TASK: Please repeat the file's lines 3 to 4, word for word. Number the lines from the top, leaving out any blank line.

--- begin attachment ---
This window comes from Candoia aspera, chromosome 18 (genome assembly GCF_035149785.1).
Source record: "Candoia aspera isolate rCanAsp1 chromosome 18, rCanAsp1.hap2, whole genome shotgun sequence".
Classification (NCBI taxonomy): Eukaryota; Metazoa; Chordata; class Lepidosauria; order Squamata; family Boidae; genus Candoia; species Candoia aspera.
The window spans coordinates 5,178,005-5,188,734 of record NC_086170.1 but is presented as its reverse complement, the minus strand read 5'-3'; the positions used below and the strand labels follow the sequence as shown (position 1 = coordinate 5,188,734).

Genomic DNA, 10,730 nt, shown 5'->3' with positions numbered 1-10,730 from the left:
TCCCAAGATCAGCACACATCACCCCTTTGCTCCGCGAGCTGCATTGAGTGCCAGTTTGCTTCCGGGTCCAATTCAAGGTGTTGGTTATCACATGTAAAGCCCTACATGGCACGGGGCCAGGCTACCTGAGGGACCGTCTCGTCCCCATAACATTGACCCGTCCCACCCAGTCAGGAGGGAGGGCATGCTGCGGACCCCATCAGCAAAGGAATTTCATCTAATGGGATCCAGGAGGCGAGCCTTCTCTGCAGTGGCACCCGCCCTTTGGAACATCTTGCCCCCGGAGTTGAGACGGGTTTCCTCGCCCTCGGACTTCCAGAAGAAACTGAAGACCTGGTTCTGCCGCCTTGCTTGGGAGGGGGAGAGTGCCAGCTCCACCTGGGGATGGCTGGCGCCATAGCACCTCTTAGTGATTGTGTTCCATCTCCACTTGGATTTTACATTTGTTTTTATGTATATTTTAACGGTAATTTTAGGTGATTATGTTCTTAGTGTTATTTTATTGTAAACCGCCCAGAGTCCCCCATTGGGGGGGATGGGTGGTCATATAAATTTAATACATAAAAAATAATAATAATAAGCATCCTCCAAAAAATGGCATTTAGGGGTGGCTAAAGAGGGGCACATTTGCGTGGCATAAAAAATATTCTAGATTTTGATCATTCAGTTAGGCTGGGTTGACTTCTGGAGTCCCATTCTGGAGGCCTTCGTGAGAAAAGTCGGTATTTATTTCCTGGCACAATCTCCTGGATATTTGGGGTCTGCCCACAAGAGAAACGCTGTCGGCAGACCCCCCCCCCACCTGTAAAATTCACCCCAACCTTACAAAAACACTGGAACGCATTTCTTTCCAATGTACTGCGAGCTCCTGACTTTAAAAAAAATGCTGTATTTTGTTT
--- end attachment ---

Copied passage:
Classification (NCBI taxonomy): Eukaryota; Metazoa; Chordata; class Lepidosauria; order Squamata; family Boidae; genus Candoia; species Candoia aspera.
The window spans coordinates 5,178,005-5,188,734 of record NC_086170.1 but is presented as its reverse complement, the minus strand read 5'-3'; the positions used below and the strand labels follow the sequence as shown (position 1 = coordinate 5,188,734).